FPTP has multiple distorting effects – on the relationship between voters and MPs, on overall election results, and on the entire conduct of politics. This article gives just a few examples of how FPTP distorts every aspect of politics and government in the UK; its effects can be seen in almost every area of public administration and policy.

It is probably the single biggest underlying cause of the vote to leave.  An insistence on replacing it with a proportional system must be part of any response to the referendum result.

The Liberal Democrats should continue to promote the Single Transferable Vote as the system of PR that best delivers fair representation and power to people, and thus best solves the defects in FPTP exposed by the referendum result.

By Dr Crispin Allard, Chair of LDER

This article was originally published on Liberal Democrat Voice

New opportunities for proportional representation

The dramatic changes in the UK’s political landscape following the vote to leave the EU are opening up new opportunities for PR.

The referendum result demonstrated the extent to which the FPTP system has allowed politicians to become distanced from the people they purport to represent – strengthening the case for reform.  It has also provided an impetus to those arguing for realignment on the Left, with the potential for Labour to split over the leadership, which would make PR essential.

One example is MoreUnited.uk, set up by Paddy Ashdown among others.  Whilst they have not yet fully defined the policies they will back, a number of “examples” are provided, including “Take the big money out of politics and reform the voting system to ensure every vote counts”.  Policies will be decided by its members, so I would encourage you to join me in supporting this initiative.

Autumn Conference – an opportunity missed …

Federal Conference Committee has failed to select our motion on Prioritising PR for debate at Autumn Conference, despite it being supported by 12 local parties and over 140 members.  To quote their response:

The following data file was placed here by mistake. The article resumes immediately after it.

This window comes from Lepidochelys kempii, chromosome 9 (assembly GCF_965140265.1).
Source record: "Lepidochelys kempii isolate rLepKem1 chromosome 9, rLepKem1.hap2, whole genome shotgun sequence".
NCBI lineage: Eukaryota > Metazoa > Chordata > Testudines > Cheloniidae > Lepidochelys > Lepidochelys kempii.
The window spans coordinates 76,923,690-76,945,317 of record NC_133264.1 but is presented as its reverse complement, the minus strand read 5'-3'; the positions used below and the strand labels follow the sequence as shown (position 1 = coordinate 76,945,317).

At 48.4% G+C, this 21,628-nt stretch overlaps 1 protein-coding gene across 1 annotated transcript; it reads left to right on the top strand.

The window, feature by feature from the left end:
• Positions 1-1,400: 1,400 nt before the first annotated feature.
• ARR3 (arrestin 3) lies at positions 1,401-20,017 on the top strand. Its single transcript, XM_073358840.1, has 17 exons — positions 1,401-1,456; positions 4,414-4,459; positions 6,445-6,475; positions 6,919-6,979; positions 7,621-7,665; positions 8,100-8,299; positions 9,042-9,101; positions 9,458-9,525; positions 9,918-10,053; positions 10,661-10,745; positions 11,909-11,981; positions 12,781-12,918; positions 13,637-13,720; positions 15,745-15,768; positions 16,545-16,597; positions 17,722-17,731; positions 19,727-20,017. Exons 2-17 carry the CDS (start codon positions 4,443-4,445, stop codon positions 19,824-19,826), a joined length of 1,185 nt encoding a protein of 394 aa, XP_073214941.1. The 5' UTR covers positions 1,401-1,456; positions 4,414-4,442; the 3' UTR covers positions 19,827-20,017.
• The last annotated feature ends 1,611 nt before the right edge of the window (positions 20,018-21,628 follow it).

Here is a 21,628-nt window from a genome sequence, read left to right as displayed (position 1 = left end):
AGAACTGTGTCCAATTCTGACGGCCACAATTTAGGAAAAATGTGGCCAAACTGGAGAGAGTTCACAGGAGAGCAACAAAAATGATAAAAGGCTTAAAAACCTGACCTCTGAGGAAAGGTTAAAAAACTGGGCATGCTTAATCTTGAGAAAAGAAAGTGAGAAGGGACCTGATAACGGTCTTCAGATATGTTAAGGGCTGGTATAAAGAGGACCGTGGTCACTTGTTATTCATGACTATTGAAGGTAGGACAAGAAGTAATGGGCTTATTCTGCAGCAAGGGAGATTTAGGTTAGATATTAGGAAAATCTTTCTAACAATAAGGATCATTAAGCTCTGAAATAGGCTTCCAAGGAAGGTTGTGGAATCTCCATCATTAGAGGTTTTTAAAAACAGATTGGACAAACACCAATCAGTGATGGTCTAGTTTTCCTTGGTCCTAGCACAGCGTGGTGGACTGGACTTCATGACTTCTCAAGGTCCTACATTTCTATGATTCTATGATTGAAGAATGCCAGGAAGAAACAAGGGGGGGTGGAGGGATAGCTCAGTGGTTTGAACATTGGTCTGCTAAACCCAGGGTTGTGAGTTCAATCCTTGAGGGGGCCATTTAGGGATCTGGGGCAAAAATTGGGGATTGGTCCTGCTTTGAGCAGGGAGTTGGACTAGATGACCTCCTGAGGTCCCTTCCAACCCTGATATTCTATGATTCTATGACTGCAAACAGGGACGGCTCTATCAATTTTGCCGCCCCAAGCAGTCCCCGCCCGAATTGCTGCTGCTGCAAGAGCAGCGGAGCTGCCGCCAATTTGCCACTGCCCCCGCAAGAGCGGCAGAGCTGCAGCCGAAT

“FCC decided that they did not feel that now was the correct time in the political calendar, and taking into account the current political environment and the recent referendum result, to discuss this motion.”

We at LDER beg to differ!  We have decided to resubmit a cut-down version as an amendment to the Europe motion.

… and an opportunity to get pissed

Our friends at the Electoral Reform Society are holding a reception at 6pm on Sunday 18 September in the Gresham Suite at the Old Ship Hotel, King’s Road, Brighton BN1 1NR.

Liberal Democrats for Electoral Reform – opportunities to get involved

As always, we will be running a stall at Conference.  If you would like to help out, just go to our Doodle poll  and indicate which slot(s) you want to do.  You don’t need to be an expert on voting systems – the main qualification is enthusiasm for the cause.

Our AGM will be at 2pm on Sunday 18 September at: The Quadrant (upstairs room), 12-13 North Street, Brighton BN1 3GJ.

In addition to an exciting constitutional amendment, we will be electing the LDER Committee for the coming year.  If you are interested in standing, or would like to know more about what’s involved, please contact me at crispin.allard@gmail.com.

Regards,

Crispin Allard
Chair, LDER

Volunteers needed to help on our conference stall

Fancy chatting to Lib Dem members about electoral reform? We’re looking for volunteers to help on our stall in the Exhibition Area at Liberal Democrat conference in Brighton, 17-20 September.

Just click here for our stall rota.

You don’t need any special knowledge to help out – just a passion for a fairer and more democratic politics. We’ll be there to brief you on what to say and provide everything you need.

If you’d like to help, enter your name on the left-hand side of the poll, and click any time-slots which you can cover. It’s a great way to help raise the profile of electoral reform within the party.